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This day in Gargoyles' Universe History....
The gargoyles, Mazas and were-panthers converges on the ancient ruins of Kara Digi. There they discover that Fara was largely manipulated by the Spider-Trickster Anansi. All concerned join forces to defeat Anansi. Fara and Tea remain were-panthers but are reconciled and vow to protect the jungle. Just before sunrise, Goliath finally acknowledges Angela as his daughter. After sunrise, Elisa tells her mother everything about her life with the gargoyles. At sunset, Elisa and the gargoyles once more return to Avalon. Diane Maza phones New York, informing her husband of Elisa's situation. Peter Maza contacts Matt Bluestone and Talon. Matt contacts Brooklyn, Lex, Broadway and Hudson.
This day in Gargoyles' Universe History....
Goliath, Angela and Bronx awaken on Avalon and depart the island with Elisa. They land in Nigeria, in time to hear Elisa's mother, Diane Maza, tell the story of the Panther Queen before the Feast of the Panther Queen. The Maza reunion is interrupted by poachers, led by Tea, whose former love Fara Maku turns into a panther before their eyes. Tea shoots Fara, who escapes into the jungle. The gargoyles and the Mazas take down the poachers and attempt to protect Fara from Tea, who turns out to be another were-panther.
These questions have to do with your spin-off ideas for Gargoyles:
1a. I know that you are doing the BAD GUYS spin-off in comic book form and that you said you did that particular spin-off because it was next in your timeline. If Disney aloud you to bring back one of your spin-offs as a TV show, would you do the same? I mean, would you keep it in order and do BAD GUYS, or, since you could only do one of them, would you choose another spin-off?
1b. If you decided not to keep them in order according to your time line and didn't do BAD GUYS for the TV show, which spin-off would you do?
2. I know that you have posted up 6 different spin-off show ideas. Do you have any other spin-off ideas in mind that you have not posted up yet? I mean, do you have any other story lines in mind that could become spin-offs all on their own, but have not mentioned anything about them (for whatever reason)?
Thank you for your time.
1a. Honestly, this question is TOO hypothetical. I NEVER have that much freedom to make those kind of decisions. I'd do what I could SELL. Not sell what I felt like doing.
1b. You lost me.
2. Yes. Including one I have mentioned once or twice, featuring Rory and Molly.
In your opinion, which one of the newly introduced characters from the Avalon World Tour did you find the most fascinating and interesting? Which ones did you want to further develop and to write more about?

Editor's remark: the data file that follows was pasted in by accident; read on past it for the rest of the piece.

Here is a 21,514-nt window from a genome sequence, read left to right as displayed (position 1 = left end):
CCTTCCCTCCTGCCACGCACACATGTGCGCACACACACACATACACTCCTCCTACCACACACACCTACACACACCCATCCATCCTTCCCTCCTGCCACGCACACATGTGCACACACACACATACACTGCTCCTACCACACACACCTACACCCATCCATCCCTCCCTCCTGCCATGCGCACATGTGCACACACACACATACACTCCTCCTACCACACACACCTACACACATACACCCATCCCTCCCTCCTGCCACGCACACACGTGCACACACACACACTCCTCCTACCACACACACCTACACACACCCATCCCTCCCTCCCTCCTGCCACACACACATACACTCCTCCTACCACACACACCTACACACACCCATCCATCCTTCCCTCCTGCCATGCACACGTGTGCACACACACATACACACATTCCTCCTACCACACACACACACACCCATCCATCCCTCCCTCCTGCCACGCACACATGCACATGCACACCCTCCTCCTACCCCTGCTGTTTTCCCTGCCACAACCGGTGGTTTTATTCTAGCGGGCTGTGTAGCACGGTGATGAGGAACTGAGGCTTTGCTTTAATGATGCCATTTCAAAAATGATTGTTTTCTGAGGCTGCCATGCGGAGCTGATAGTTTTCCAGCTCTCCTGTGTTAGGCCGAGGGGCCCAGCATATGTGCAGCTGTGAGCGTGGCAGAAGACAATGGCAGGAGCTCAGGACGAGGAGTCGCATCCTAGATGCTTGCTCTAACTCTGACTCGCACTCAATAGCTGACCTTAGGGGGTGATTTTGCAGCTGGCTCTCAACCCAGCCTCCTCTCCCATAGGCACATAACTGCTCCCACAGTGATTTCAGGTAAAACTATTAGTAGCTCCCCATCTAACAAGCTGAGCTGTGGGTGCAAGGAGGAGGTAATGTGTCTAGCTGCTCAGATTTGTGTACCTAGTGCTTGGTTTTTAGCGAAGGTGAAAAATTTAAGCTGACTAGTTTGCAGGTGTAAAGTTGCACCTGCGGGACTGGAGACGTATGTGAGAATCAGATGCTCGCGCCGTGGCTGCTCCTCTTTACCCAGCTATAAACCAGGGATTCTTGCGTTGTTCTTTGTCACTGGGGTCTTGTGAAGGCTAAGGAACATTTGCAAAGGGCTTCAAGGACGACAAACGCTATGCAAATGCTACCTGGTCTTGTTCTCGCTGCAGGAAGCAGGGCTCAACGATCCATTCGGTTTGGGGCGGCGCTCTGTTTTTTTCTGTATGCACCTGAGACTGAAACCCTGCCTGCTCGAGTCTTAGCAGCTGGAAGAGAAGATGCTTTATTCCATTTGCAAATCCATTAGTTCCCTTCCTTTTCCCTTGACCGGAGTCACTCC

They're all my children. I don't play favorites, and I have plans for all of them.
Okay, I am going to word this very carefully as I know it treads dangerously close to being an idea rather than a question. I've tried *extremely* hard to keep it within the boundaries of what's allowed. Hopefully you'll see where I'm going with all this. First, some statements:
1. Avalon sends you "where you need to be"
2. The Avalon World Tour resulted in heroes around the globe awakening to their destinies as warriors and protector-figures: the werepanthers in Nigeria, Cuchulain in Ireland, Natsilane in Canada, the Golem in Prague, etc.
3. There are currently several heroes stationed around the world. Such a collective force could come in handy if something...bad were to happen.
So, my very articulatly-worded questions are as follows:
1.a. Is Avalon a conscious entity?
b. If so, did it send Goliath and company to these particular destinations with the specific purpose of activating these heroes?
2. Does Avalon (or alternatively, you) have a master-plan in reawakening these heroes that went beyond protecting people on a global scale?
Okay, I think that should pass the censors. Thanks!
(PS, the comic came through the mail this week and I can't wait for more! From America all the way to Christchurch, New Zealand. Thanks Amazon!)
1a. I'm not going to answer this beyond what you can gather from the series.
b. It sent them where they NEEDED to be.
2. I have a master plan for all these characters, yes.
Questions regarding "Walkabout"
1. Why did Dingo meant by helping Fox and Anastasia? Carry crates? Clearing the test sites?
2. How did the Matrix shrank after being so insanely large? Compression? Did it kill a handfull of nanobots?
3. What was Dingo's job before going to America?
1. Generally, I think he was in charge of security. EXTERNAL security. Although, clearly he was off duty when the episode begins.
2. Deactivated and dissolved most of them, yes.
THE HOUND OF ULSTER
At last!! I say that both because it's a new ramble, and I'm finally able to add my own. I'll play catch up with your other additions over the weekend.
When I first saw this episode, both the "Previously on" segment and the title indicated that Bronx would get some exposure. I wasn't sure HOW since there's only so much you can do with a dog (or even a dog-like beast) without giving them some anthropomorphic qualities. Consequently, I think it makes since that Rory Dugan became the protagonist.